People I care about are weeping today. They placed every ounce of hope they had on an imperfect political function and turned their fear and anxiety and anger onto those who disagreed with them. I feel that same fear, not for myself but for the men and women who are desperate for a ray of hope to shine on their lives and instead they are seeing blackness. My heart bleeds for every one of those individuals. Whether or not they will be persecuted more often for their sexuality or their race or their beliefs is nowhere near as obvious as their fear of the possibility.
People I care about are celebrating today. Their votes were cast without a flinch or a doubt, even if they post on Facebook about wishing for better options. This isn’t to say they are lying intentionally, but I used to have the exact same ideals and thoughts they are having today, and I remember how indignant and angry I was when President Obama took office because I believed those ideals would be trashed and forgotten. What I mean is that when I was in their shoes, I would have shot down any whisper of a disagreement with my choice at the polls, even if I didn’t actually believe that individual would carry out my ideals. It’s either red or blue, and one must win for anything to be settled…right?
Those who feel they have lost are posting constantly on every social media outlet about their fear, their anger, their determination to protest what has occurred. Those who believe they have won are pointing fingers at the former party, laughing or shaking their heads with a gallon of judgmental blood and an ounce of love. Everywhere I look, I see Bible verses used to condemn the fearful, the prideful, and the triumphant. Here and there I can find someone who genuinely wants to remind the world that we are still one nation, but somehow I don’t think very many of the people they are reminding will believe that we are under God after what happened this week.
An expert is, by some definitions, anyone who knows more about a topic than anyone else in the room. Today I have seen a hundred opinions by the local experts on Thy Kingdom Come, Love Trumps Hate, #ImStillWithHer, and You Damn Liberals Finally Lost, Thanks Obama. Some intend to inform, while others intend to show malice. Most of the opinions have failed to sway me in any direction other than sorrowful contemplation. None of these expert opinions feel overly thought out, no matter the intent.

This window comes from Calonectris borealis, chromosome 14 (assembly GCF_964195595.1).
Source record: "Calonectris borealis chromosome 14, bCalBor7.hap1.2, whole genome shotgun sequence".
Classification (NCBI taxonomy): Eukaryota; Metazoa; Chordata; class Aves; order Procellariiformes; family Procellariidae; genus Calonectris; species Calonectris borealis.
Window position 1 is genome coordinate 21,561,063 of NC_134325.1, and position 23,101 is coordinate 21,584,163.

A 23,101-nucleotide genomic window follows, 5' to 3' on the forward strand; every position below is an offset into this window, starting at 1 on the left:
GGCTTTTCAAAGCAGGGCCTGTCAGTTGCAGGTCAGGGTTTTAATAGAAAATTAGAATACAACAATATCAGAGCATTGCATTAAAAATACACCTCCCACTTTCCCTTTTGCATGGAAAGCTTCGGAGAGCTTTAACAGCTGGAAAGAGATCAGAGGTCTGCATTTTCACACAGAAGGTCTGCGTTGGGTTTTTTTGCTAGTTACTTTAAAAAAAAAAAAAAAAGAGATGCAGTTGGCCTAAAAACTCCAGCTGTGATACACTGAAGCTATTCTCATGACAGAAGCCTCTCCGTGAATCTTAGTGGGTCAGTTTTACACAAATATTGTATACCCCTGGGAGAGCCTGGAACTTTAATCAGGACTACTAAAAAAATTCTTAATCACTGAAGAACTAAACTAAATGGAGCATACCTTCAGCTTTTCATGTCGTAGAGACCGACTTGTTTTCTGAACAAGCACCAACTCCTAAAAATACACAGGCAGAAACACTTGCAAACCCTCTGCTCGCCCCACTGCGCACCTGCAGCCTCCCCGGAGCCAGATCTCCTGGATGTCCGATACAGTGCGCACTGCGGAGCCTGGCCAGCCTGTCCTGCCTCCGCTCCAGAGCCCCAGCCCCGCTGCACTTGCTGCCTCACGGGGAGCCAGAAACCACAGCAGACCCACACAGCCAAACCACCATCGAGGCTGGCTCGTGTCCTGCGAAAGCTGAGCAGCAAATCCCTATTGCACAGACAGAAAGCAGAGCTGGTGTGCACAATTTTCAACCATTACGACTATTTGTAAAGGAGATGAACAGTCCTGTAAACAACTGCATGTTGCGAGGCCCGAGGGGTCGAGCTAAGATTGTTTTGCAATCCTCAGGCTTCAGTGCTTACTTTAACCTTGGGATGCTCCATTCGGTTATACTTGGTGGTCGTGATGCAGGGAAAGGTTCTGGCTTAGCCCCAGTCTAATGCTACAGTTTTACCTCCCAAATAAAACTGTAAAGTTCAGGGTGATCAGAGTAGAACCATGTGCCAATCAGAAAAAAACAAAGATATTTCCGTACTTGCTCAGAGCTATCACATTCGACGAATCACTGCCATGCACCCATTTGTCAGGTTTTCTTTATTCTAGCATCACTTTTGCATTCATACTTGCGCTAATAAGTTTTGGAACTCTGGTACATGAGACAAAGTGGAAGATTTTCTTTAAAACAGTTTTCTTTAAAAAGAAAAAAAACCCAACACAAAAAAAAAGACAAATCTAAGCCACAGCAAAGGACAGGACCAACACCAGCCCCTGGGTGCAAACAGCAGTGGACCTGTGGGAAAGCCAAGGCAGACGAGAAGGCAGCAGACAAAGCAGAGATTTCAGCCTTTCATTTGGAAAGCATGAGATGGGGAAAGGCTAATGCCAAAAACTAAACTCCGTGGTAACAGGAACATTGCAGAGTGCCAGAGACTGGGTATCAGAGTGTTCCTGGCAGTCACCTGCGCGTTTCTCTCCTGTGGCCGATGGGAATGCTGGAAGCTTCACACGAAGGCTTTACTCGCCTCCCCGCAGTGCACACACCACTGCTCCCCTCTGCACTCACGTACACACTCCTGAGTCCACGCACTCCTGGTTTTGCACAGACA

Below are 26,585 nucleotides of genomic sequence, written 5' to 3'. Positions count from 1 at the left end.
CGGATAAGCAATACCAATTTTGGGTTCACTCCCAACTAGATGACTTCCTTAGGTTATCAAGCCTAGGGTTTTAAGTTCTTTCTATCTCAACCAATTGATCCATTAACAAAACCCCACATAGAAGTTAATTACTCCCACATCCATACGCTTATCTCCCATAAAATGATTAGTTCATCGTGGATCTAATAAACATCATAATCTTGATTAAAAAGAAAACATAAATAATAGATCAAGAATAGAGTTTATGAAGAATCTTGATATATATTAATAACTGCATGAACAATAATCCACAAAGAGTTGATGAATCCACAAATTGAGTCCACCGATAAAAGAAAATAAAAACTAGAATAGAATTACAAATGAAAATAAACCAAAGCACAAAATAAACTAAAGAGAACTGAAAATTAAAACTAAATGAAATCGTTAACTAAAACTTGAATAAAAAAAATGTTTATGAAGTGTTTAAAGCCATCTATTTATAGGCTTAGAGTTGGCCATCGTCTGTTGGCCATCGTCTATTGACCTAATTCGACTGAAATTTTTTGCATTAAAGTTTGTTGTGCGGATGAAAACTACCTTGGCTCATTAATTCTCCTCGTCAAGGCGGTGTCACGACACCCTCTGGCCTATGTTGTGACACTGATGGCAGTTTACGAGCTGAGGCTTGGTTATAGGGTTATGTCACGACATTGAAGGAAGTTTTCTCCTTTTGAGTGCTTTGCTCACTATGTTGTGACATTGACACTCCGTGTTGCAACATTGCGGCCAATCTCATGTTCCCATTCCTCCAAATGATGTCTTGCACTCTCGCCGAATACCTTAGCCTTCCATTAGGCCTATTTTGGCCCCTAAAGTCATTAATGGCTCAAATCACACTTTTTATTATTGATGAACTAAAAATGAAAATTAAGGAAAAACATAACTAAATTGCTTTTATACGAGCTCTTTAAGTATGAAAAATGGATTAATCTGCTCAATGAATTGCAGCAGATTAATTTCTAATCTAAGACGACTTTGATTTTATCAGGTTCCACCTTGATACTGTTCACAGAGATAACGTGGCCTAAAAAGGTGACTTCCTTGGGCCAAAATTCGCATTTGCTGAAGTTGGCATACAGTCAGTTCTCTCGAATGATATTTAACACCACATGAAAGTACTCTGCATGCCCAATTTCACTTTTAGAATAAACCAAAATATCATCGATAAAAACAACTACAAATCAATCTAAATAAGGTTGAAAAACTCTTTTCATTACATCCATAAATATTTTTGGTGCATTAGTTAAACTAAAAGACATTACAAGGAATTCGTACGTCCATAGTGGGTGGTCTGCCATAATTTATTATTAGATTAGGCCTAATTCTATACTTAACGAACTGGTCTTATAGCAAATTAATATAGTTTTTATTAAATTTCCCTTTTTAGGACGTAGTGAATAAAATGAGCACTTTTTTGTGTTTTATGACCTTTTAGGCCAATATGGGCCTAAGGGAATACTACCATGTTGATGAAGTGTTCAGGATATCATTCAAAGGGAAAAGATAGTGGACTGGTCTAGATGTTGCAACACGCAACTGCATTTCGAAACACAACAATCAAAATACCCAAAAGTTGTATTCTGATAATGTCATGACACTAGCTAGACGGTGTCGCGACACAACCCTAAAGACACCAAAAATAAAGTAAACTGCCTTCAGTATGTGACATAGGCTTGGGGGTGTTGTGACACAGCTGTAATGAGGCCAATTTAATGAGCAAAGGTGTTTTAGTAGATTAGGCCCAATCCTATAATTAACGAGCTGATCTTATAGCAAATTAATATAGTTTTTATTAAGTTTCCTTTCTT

The root of my name is “just,” or “justice.” Maybe that’s why my heart has been raging within me for the last 24 hours. I am seeing so many fearful people clash with so many rejoicing people. Along the sidelines, there are some who choose to throw a Bible verse out in the arena, hoping it will help the waters settle enough for them to wade in. Yes, I believe Jesus is my King, too. But if all I do is claim that and then sit back, stating “My hope is in the Lord,” I am a hypocrite and a fool, deserving to be punished by the One Who has given me this sense of justice. Proclaiming my allegiance to the King should only be followed by one action: reaction.
Because I believe in the King, I must stand beside those I love who are every other ethnicity, sexuality, religion, and political affiliation. I am a Midwestern white twenty-something woman with a college education and only a small amount of student debt ahead of me. I am so, so blessed to live in a safe neighborhood and hold down a job that allows me to serve other people. But if I use those privileges to hide from the pain I see in my friends’ eyes, I do not deserve to be known by them.
My right-leaning friends and family will read this post and probably fixate on the part where I pledge my love and support to every person who is not white, straight, and evangelical Christian. My left-leaning friends and family (although I’m not sure how much family I have who fits in that category) will read this post and likely wish I would just shut up and join the protest against what happened this week. I’m not claiming to know the reaction of every person who will read this, but based on the social media posts on both sides, I know many will think these thoughts.
Pray for the brokenhearted, the wounded, the fearful. Pray for the rejoicing, the triumphant, the complacent. I believe every person in America fits somewhere within one or more of those categories.
Yes, we are a divided nation today. But that is not new, not in the least. We are all broken people, after all. So most of all, pray for peace that surpasses all understanding, and love that knows no limits.